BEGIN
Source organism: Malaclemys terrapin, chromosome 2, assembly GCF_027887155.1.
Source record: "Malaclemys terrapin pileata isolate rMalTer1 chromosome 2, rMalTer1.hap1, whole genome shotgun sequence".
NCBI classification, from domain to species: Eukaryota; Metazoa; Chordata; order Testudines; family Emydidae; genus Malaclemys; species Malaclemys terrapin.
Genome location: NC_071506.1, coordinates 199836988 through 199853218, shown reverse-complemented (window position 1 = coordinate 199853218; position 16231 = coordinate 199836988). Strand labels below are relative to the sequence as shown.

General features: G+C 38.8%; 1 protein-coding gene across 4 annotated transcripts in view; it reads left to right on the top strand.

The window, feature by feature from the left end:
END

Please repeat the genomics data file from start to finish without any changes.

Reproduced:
Source organism: Malaclemys terrapin, chromosome 2, assembly GCF_027887155.1.
Source record: "Malaclemys terrapin pileata isolate rMalTer1 chromosome 2, rMalTer1.hap1, whole genome shotgun sequence".
NCBI classification, from domain to species: Eukaryota; Metazoa; Chordata; order Testudines; family Emydidae; genus Malaclemys; species Malaclemys terrapin.
Genome location: NC_071506.1, coordinates 199836988 through 199853218, shown reverse-complemented (window position 1 = coordinate 199853218; position 16231 = coordinate 199836988). Strand labels below are relative to the sequence as shown.

General features: G+C 38.8%; 1 protein-coding gene across 4 annotated transcripts in view; it reads left to right on the top strand.

The window, feature by feature from the left end: